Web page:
Volume 18, Issue 4 (2018)                   MCEJ 2018, 18(4): 143-155 | Back to browse issues page

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Alitalesh M, Naeimabadi M, Yazdani M. Investigation of Crack Growth in Rock-Like Brittle Material. MCEJ. 2018; 18 (4) :143-155
URL: http://mcej.modares.ac.ir/article-16-16952-en.html
1- Ph. D. Candidate, Geotechnical Engineering group, school of civil and environmental engineering, Tarbiat Modares University, Tehran, Iran
2- M.Sc. Student, Geotechnical Engineering group, school of civil and environmental engineering, Tarbiat Modares University, Tehran, Iran
3- Assistant Prof., School of Civil and Environmental Engineering,Tarbiat Modares University, Jalal-Al-Ahmad Highway,Tehran, Iran
Abstract:   (3604 Views)
Understanding initiation and growth of cracks leads to better evaluation of rock masses behavior. Investigation of crack growth and propagation is noteworthy in geotechnical engineering, petroleum engineering, geology, seismology and many other sciences which encounter with rock fracture mechanics problems. Evaluation of rock slopes stability, design of retaining structures, design of tunnels, and prediction of flow path through rock masses, are some example of application of crack growth study in geotechnical engineering. By evaluating cracks growth, propagation and coalescence, faults seismic behavior can be understood. In general faults are considered as quasi-static cracks, so study of crack propagation under various loading conditions brings important information about faults. Many researchers studied crack growth in Brazilian disk shape specimen under diametrically compression loading. Previous research focused on open crack propagation and closed crack were infrequently included. In this paper using molded gypsum, as a model material, crack growth in Brazilian disk shape specimens with pre-existing open and closed flaws are investigated. The dimension of specimens is 100 mm in diameter and 50 mm in thickness. Inserted open and closed flaws length is 30 mm. Open and closed flaws are inserted using 1 mm thickness steel shims and 0.05 mm thickness silicon tapes, respectively. In this study, the specimens engineering properties were determined by conducting uniaxial compression test and indirect tensile test on Brazilian disks. The experiments were conducted according to ISRM and ASTM standards. Uniaxial compressive strength, Poisson ratio, elastic modulus, and tensile strength of specimens are, respectively, qu=38 MPa, υ=0.25, E=8.5 GPa, and σt=7 MPa. Diametrical compressive loading was applied to the specimens in various inclination angles of flaws with respect to the loading direction. In this paper, influence of open and closed cracks on strength of the specimen is investigated. Fracture toughness of mode I, II and mixed mode I-II, are also determined using analytical solutions. Throughout the tests, slippage between closed crack surfaces is continually monitored by digital microscope. According to the curves of slip distribution along the crack length derived from laboratory data, there is a good agreement between slip distribution along closed flaws and that recorded from real faults by other researchers. Also, results of this study show that open and closed flaws reduce disks strength, significantly (i.e., more than 50%). Inclination angles of the flaw with respect to the loading direction affects crack propagation patterns. Generally, new wing cracks initiate form the flaw tips and then propagate toward the loading direction. Increase in the inclination angle leads to a reduction in the effect of open flaw on crack growth and for angles more than 27.2˚ (i.e., pure shear, mode II) new crack does not initiate from flaw tips. At inclination angle of 90˚, flaw has no effect on crack propagation pattern and the disk fails under tensile splitting condition. In disks with closed flaws, new cracks initiate from flaw tips expect for the case of 90˚ which is the same as open flaws. For the material used in the study, mode I and II fracture toughness are calculated form experimental data and found to be equal to 0.250 and 0.258, respectively. The obtained values for fracture toughness indicate that used material is brittle. Also, the values of mode I fracture toughness for angels above 27.2˚ are negative which point to the fact that flaw tips in these angles are in compression and not in tension.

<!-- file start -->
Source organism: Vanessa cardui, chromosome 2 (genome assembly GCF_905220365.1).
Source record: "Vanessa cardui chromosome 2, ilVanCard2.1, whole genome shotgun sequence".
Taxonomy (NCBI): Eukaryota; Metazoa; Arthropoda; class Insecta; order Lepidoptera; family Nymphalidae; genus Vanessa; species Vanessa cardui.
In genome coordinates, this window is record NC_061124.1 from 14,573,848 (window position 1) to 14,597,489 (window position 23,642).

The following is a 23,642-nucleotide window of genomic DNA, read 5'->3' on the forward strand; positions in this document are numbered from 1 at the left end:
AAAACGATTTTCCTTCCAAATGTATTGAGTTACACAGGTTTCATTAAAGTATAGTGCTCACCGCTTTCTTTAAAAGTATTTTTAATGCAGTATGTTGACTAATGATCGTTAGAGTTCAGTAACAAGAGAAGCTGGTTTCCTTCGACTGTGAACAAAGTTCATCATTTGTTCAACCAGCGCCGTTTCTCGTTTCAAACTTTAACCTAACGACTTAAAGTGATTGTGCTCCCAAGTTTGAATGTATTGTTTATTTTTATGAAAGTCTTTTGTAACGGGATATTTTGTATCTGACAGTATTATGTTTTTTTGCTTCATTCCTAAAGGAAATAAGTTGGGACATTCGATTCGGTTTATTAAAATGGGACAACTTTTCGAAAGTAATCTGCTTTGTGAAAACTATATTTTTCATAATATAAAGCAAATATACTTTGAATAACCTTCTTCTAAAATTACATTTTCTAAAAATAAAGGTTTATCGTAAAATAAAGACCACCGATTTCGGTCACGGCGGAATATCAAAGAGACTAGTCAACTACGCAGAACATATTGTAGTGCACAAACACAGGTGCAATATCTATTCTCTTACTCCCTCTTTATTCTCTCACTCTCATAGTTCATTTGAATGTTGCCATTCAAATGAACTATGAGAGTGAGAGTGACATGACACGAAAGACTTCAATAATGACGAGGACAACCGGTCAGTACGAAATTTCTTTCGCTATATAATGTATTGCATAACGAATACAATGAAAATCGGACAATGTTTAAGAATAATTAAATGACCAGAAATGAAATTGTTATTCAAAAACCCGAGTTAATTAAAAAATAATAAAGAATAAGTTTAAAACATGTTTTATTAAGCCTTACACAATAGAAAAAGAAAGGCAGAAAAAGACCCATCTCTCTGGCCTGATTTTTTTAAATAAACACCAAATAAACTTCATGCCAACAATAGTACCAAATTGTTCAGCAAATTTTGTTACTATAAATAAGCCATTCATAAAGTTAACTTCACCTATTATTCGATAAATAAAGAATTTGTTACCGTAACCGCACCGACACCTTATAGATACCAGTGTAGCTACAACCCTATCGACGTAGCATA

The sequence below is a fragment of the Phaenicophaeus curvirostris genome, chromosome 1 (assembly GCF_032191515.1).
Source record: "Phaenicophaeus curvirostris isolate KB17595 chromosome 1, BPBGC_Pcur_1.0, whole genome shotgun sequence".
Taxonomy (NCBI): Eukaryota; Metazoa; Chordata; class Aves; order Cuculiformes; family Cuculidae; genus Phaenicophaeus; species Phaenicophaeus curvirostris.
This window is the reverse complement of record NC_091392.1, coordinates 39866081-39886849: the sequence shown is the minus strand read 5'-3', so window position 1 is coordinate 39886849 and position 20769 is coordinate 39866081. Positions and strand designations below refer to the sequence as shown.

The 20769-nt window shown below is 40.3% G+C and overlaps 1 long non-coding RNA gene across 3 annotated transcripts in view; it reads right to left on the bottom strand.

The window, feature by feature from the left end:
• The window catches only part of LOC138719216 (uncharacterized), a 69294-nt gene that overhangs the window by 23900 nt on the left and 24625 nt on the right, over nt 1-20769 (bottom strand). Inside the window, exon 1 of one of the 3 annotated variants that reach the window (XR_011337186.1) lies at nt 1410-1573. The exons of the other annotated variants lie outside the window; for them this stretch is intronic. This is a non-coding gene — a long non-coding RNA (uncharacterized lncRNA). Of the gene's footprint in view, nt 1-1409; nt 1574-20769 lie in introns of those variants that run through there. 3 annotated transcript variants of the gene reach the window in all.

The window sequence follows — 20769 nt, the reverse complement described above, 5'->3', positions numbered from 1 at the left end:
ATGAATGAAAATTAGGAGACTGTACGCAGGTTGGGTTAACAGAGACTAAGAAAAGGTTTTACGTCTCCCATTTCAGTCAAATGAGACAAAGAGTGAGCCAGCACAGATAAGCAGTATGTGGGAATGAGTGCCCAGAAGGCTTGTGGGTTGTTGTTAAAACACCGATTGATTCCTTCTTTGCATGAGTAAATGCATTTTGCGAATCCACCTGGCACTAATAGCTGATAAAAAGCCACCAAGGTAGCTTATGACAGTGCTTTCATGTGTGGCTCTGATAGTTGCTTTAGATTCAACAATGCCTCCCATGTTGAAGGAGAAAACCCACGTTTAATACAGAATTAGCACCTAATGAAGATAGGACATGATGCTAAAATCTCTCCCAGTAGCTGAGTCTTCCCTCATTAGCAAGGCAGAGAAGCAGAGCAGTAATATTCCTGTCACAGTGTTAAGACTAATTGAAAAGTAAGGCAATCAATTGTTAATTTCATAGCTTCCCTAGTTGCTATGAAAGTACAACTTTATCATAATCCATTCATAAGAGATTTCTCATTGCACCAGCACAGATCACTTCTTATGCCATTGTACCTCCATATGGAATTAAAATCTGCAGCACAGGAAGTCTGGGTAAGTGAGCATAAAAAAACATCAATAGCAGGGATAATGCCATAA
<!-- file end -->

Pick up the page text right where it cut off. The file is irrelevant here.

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Article Type: Original Manuscript | Subject: Earthquake
Received: 2017/06/7 | Accepted: 2017/09/25 | Published: 2018/11/15

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